Artspace advocates for housing, workspaces for artists in Carbondale

Matthew Bennett
Glenwood Springs Post Independent
A slide from the Artspace Carbondale artist housing survey that was presented to the town board on Tuesday night.
Artspace/courtesy image

For over 30 years, Artspace has served as a national real estate developer of affordable space for the arts. Tuesday night, representatives with the nonprofit organization presented at Carbondale’s town council meeting its findings from the Arts Market Study it conducted as in pertains to the feasibility of an affordable live-work art space in Carbondale.

“We work all over the country and our mission is to create, foster and preserve long-term, affordable space for creative people,” Artspace Senior Vice President of Consulting and Strategic Partnership Wendy Holmes said before the Carbondale Board of Trustees. “And, you have a lot of them in Carbondale.”

Based out of Minneapolis, Artspace relied on community input for its Arts Market Study and honed in on goals of quantifying the demands of artists in Carbondale.

The survey garnered 342 respondents, which according to Holmes was an excellent number given the size of Carbondale. Of those surveyed, 269 expressed interest in art space.

“That’s a big number of creative people needing space and wanting to be able stay in Carbondale in order to pursue their creative selves,” Holmes said.

Based upon the data, Artspace recommended the town, working in conjunction with Carbondale Arts and other groups, create up to 42 units of affordable live-work housing for artists and other “creatives” and their families, plus 11 units of new private studio space and other types of creative spaces.

“There was a lot of need for shared creative space. That’s a trend across the country, so that’s not surprising that would be the number one need in Carbondale,” Holmes explained.

Carbondale is a state-designated Creative District. The “creative industries” are not just defined as the traditional fine arts or performing artists, though, as the term extends to a broad spectrum of creative trades such as designers, builders, writers, film producers, chefs and more.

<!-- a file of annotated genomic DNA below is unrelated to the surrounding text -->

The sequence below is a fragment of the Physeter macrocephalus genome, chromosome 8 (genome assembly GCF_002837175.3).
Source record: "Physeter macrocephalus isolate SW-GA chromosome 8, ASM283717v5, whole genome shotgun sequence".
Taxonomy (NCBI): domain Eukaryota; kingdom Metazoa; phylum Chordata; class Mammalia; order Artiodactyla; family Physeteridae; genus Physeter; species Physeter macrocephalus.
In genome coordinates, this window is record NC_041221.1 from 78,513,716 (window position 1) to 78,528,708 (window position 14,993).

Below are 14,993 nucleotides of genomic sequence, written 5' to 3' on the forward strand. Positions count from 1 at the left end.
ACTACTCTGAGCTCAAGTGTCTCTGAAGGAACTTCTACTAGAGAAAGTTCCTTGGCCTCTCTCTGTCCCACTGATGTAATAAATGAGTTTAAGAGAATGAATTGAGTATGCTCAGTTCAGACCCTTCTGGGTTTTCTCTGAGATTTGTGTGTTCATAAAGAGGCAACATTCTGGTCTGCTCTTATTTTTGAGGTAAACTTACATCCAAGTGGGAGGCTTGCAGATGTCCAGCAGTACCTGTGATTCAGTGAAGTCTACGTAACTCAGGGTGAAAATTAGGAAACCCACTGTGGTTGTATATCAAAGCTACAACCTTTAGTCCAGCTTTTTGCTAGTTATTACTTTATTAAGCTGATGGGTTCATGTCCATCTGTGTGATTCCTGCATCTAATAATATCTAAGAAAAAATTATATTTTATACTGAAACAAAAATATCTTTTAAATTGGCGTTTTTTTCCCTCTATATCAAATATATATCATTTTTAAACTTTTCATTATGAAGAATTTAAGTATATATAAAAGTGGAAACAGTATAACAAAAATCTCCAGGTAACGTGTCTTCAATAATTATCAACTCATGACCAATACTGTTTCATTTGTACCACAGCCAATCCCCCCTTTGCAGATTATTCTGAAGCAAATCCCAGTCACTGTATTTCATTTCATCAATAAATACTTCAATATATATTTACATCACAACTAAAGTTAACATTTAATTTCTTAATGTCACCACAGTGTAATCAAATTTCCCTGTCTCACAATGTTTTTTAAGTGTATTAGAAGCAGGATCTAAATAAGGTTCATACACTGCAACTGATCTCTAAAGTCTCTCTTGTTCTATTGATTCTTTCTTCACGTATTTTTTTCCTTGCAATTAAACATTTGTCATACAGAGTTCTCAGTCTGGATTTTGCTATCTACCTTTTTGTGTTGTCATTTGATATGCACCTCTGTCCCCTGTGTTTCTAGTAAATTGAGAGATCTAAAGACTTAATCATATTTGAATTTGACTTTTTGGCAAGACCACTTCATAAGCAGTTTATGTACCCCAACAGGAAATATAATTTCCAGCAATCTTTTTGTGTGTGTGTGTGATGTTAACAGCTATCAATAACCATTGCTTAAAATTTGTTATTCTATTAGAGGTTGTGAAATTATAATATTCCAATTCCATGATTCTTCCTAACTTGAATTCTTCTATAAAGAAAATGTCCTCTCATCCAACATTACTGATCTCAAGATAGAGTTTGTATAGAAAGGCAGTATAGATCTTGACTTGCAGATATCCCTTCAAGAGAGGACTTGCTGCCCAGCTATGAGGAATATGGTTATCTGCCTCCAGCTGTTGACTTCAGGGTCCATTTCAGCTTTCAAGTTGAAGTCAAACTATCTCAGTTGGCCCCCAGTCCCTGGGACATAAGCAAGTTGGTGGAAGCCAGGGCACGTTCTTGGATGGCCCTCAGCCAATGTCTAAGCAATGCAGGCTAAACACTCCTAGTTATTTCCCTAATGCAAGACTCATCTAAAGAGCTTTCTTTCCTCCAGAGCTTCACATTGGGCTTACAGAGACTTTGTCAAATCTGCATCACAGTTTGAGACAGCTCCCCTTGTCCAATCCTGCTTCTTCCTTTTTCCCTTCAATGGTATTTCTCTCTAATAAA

Holmes particularly grabbed the attention of trustees when she elaborated on how 68 percent of interested Carbondale residents had considered leaving. Of those, however, 100 percent would reconsider should an affordable housing market for artists come to fruition.

“We’ve never seen that kind of a strong reaction to wanting to be in a place but realizing that they can’t stay unless they have that affordable opportunity.”

Obviously, the exorbitant cost of living in the Roaring Fork Valley does not exclusively burden artists, but rather professionals from all walks of life. Holmes pointed out how the market for artists in Carbondale was already thriving, but had the potential to reach greater heights.

“You have a lot of creative people here, so it is good to pay attention to that sector of your economy,” Holmes said.

According to Holmes, no site has been formally designated as a potential location for the project, should it even see the light of day. But she said that with other, similar developments Artspace has worked on throughout the country it’s common practice to gauge interest and develop a plan first, before selecting a site.

In many ways, the feasibility and arts market studies take the community’s temperature as it relates to how enthusiastic they seem about the project and its worthwhileness, she said..

In the case of Carbondale, Holmes saw endless potential.

Addressing the realm of financial reality for such a project, in order to keep the idea rolling, Holmes implored the town board to work with Colorado’s Department of Local Affairs (DOLA) as well as philanthropic organizations.

Private donors and foundations, in all likelihood would play a large role as the town already has numerous other projects it must fund.

“We’ve encountered these same issues in cities much more expensive than Carbondale, like New York City, so it’s not an impossible task, it just takes longer,” Holmes added.